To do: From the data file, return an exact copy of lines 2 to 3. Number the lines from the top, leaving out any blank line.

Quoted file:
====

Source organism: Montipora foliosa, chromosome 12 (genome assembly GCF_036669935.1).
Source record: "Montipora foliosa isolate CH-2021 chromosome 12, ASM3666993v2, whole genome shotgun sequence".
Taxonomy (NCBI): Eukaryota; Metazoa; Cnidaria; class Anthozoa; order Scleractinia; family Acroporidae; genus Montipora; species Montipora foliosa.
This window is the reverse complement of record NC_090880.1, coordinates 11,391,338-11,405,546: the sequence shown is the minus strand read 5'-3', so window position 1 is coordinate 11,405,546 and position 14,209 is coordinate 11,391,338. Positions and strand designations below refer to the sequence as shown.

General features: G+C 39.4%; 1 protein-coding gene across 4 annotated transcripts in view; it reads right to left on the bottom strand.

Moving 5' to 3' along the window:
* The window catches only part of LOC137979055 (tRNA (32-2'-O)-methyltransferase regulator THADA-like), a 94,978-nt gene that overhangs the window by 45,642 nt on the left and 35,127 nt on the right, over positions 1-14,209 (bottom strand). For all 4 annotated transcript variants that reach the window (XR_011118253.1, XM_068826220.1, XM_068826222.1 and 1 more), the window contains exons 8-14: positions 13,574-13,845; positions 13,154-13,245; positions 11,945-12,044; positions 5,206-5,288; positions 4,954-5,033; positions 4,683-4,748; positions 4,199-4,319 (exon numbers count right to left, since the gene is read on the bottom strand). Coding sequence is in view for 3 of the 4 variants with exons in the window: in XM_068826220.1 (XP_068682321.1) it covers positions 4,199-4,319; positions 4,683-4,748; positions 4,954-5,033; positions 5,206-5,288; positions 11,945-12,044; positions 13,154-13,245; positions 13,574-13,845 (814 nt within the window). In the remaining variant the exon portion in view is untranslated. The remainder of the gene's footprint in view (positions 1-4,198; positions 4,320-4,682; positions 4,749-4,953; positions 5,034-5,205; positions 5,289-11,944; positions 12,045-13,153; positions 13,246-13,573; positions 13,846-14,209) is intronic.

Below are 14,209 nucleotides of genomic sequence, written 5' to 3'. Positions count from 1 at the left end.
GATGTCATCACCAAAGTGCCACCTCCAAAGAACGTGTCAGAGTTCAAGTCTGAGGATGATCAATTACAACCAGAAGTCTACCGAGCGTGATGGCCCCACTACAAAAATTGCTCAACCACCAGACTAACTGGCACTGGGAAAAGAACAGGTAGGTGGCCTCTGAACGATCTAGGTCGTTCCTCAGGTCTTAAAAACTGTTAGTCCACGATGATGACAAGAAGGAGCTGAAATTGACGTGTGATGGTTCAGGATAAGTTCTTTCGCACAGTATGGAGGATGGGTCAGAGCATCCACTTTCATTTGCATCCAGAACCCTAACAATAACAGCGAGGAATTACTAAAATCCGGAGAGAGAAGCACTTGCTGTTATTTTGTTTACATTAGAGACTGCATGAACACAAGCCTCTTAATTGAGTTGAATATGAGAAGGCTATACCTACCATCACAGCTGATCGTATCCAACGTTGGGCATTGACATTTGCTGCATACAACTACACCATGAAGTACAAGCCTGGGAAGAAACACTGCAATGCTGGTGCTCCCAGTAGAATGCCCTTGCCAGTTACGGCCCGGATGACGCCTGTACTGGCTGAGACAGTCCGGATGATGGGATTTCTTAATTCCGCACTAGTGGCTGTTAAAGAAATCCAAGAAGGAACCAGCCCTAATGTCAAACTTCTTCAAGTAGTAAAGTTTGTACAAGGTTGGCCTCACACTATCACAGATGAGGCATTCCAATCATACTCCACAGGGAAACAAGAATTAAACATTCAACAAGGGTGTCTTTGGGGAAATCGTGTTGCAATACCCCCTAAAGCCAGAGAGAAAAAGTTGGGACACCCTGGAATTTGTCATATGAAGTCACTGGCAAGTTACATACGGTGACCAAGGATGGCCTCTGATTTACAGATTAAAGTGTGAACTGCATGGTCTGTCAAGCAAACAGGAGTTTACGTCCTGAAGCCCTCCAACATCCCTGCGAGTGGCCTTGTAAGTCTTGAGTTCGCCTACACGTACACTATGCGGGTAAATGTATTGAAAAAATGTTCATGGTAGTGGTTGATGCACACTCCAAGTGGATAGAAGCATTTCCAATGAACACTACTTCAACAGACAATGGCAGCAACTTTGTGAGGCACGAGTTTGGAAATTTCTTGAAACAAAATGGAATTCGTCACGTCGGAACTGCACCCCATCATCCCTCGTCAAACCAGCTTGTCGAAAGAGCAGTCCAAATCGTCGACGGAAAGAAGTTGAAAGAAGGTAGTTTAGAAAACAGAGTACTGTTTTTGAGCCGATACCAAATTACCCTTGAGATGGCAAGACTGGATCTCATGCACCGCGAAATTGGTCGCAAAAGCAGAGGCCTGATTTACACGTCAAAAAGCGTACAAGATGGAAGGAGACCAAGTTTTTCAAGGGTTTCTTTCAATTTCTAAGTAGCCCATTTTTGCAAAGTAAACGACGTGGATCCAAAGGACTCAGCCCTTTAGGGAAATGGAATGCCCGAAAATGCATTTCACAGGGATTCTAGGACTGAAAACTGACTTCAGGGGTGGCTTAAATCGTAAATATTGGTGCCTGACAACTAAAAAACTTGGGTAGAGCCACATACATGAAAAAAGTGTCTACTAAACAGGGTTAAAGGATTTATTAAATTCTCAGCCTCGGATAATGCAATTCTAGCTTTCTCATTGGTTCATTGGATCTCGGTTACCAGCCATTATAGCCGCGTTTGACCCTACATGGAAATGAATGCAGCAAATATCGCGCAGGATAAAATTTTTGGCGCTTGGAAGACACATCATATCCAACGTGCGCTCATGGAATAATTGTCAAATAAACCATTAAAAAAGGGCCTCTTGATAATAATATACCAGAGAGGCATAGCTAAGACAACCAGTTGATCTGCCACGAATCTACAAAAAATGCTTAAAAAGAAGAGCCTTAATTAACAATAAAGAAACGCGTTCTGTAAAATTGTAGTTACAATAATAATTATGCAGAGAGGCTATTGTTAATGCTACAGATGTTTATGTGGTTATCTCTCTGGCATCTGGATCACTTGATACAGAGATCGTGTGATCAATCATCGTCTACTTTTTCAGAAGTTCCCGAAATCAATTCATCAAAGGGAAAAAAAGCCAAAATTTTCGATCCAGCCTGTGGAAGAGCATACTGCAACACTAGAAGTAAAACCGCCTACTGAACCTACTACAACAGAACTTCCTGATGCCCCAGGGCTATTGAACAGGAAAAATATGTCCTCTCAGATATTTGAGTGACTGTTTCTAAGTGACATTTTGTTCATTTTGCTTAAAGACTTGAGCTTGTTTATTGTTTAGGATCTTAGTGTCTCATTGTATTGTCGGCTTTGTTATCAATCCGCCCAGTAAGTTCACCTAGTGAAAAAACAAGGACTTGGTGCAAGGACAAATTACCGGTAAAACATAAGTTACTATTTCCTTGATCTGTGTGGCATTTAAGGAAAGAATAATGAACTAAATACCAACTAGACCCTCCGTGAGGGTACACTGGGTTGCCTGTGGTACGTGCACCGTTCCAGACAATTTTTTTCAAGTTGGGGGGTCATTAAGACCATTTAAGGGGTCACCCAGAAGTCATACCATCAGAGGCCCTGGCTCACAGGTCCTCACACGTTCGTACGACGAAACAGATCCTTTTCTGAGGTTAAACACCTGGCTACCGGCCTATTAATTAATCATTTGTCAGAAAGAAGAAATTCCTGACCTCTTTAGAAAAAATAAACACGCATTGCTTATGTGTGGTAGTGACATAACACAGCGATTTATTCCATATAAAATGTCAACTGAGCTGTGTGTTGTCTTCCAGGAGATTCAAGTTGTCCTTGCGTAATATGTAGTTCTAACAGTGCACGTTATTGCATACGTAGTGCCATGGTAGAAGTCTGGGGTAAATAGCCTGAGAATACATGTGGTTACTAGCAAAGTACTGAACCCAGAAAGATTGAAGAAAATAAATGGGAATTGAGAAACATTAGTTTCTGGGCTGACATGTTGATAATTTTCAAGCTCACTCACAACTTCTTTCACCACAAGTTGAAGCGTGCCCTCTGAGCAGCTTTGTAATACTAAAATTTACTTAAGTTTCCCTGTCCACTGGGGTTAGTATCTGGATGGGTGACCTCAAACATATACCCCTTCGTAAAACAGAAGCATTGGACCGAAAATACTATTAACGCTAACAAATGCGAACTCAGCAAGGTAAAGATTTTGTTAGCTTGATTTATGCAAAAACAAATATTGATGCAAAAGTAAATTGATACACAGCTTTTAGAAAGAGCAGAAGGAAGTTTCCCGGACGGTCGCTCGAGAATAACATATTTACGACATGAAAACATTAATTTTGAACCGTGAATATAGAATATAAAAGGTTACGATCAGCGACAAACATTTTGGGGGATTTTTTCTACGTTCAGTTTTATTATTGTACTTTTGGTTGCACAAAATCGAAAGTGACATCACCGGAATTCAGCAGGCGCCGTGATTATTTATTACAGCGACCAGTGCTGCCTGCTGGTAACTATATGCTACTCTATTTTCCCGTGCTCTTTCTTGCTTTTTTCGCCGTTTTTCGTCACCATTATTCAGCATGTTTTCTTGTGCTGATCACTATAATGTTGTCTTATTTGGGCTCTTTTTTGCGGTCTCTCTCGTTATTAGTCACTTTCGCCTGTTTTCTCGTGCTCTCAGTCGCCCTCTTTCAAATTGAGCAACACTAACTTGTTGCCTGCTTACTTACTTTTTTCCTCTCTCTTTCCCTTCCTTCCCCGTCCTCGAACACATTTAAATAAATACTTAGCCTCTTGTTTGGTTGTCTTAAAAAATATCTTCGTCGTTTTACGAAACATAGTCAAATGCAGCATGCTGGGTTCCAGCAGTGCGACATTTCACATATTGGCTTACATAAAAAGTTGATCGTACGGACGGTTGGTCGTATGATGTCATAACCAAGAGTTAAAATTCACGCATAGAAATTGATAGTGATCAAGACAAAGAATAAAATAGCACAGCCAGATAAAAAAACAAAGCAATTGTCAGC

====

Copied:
Source record: "Montipora foliosa isolate CH-2021 chromosome 12, ASM3666993v2, whole genome shotgun sequence".
Taxonomy (NCBI): Eukaryota; Metazoa; Cnidaria; class Anthozoa; order Scleractinia; family Acroporidae; genus Montipora; species Montipora foliosa.